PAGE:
person. He was of light stature, about five feet, five 
inches high, and had a loose, easy walk. With all his 
kind and friendly disposition, there was a certain 
degree of sadness that seemed to pervade his whole 
being. His association with others was marked by 
the great amount of information his conversation 
conveyed and the beauty of his musical voice. His 
addresses to the court and jury were characterized by 
a high order of oratory, with brilliant and forensic 
force. He was modest and reserved, never spoke ill 
of any one, never complained." 1 ' 1 

The other Tiffin attorney who left written recollec- 
tions of Cowdery was William Harvey Gibson. It is 
an adequate introduction to him to note that a statue 
in his honor stands in front of the courthouse. He 
won considerable fame as a civil war general, but 
the statue commemorates his more famous achieve- 
ment as an orator and nationally known campaign 
speaker in the late nineteenth century. Although 
Gibson was involved in a state scandal and resigned 
his elective office of treasurer of Ohio in 1857, no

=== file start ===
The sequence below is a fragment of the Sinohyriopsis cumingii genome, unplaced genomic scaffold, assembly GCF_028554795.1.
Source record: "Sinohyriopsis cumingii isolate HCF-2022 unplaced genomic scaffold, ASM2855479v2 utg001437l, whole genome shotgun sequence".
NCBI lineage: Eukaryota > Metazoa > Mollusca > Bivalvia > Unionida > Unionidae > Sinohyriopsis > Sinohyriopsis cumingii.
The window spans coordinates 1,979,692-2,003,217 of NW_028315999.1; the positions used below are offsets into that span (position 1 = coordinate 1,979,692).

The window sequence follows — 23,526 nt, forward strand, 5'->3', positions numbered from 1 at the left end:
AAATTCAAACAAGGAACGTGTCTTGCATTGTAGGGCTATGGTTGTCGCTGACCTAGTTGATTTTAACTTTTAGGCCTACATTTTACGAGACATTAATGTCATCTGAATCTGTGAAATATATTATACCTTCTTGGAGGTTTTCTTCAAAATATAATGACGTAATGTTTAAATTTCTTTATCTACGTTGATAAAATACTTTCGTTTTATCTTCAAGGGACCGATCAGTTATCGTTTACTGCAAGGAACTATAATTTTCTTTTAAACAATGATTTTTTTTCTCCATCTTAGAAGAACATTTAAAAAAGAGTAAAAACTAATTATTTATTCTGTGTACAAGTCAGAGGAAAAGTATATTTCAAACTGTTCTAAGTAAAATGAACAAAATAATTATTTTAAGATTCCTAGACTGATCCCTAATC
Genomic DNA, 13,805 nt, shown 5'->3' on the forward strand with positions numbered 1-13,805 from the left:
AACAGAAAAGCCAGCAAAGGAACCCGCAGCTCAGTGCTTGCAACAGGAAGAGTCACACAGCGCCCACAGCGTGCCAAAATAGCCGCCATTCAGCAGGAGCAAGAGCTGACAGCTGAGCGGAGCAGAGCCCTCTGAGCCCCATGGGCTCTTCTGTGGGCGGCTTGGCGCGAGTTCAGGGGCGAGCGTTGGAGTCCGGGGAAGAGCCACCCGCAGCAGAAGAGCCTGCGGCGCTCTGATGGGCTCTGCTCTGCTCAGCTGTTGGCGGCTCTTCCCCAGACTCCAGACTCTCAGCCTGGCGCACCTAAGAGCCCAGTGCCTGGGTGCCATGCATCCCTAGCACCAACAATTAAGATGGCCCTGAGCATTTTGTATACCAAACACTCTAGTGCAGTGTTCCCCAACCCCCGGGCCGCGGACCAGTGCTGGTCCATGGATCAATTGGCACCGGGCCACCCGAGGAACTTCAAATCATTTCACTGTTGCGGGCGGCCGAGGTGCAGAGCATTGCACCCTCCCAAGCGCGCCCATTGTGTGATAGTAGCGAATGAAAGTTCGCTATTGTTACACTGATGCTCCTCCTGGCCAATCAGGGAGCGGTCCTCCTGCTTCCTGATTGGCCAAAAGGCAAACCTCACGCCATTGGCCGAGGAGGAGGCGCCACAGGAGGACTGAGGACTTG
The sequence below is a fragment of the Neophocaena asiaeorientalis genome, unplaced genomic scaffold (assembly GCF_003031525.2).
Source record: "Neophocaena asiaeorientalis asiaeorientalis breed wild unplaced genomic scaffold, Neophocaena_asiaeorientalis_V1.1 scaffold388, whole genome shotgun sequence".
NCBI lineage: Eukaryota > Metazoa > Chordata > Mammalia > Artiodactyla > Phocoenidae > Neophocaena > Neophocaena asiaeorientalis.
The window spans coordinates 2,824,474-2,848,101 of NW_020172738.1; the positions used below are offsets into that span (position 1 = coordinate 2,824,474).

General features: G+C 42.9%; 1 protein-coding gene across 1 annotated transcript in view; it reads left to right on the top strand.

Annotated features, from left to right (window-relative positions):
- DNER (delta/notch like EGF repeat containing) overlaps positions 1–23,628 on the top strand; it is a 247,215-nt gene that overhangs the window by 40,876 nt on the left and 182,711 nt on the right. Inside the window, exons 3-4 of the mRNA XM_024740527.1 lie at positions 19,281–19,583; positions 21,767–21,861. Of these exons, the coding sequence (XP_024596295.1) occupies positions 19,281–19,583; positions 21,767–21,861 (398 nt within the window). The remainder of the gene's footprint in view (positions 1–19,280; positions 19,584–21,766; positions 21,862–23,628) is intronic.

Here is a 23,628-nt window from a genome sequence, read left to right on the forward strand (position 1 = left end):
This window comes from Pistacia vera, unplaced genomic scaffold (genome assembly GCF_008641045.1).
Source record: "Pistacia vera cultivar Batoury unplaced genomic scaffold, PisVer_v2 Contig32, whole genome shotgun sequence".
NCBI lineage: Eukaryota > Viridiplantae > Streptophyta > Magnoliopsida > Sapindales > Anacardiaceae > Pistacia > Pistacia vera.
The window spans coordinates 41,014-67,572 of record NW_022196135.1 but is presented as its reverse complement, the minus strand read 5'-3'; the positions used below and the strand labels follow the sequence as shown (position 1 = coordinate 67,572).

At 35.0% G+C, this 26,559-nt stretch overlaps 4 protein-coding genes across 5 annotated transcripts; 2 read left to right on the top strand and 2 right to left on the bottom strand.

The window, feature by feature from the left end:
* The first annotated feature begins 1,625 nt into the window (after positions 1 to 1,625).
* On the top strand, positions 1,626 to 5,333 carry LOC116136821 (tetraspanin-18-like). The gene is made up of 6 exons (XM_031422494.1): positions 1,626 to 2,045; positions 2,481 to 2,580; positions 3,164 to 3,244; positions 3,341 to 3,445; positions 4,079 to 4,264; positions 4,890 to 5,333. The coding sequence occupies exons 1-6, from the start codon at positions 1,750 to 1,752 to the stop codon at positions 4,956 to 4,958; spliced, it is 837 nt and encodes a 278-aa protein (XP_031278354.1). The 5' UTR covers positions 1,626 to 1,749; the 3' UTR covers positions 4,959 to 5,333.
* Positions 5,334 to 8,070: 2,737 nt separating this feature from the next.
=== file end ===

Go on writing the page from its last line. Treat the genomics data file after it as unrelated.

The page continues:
doubt remains that he won back a creditable reputa- 
tion as Tiffin's most famous citizen. An active lawyer 
from 1845 to 1872 and a seasoned businessman after- 
ward, he evaluated Cowdery from the vantage point 
of a fellow attorney and political opponent. In a 
letter designed for publication in 1892, Gibson said, 
"Cowdery was an able lawyer and [an] agreeable, 
irreproachable gentleman." 1 ' 

Of Cowdery's considerable public service in his 
Tiffin career, most consistent and significant is his 
service as a member of the Board of School Examiners 
of Seneca County. Both William Lang and William 
H. Gibson's wife remembered his questioning them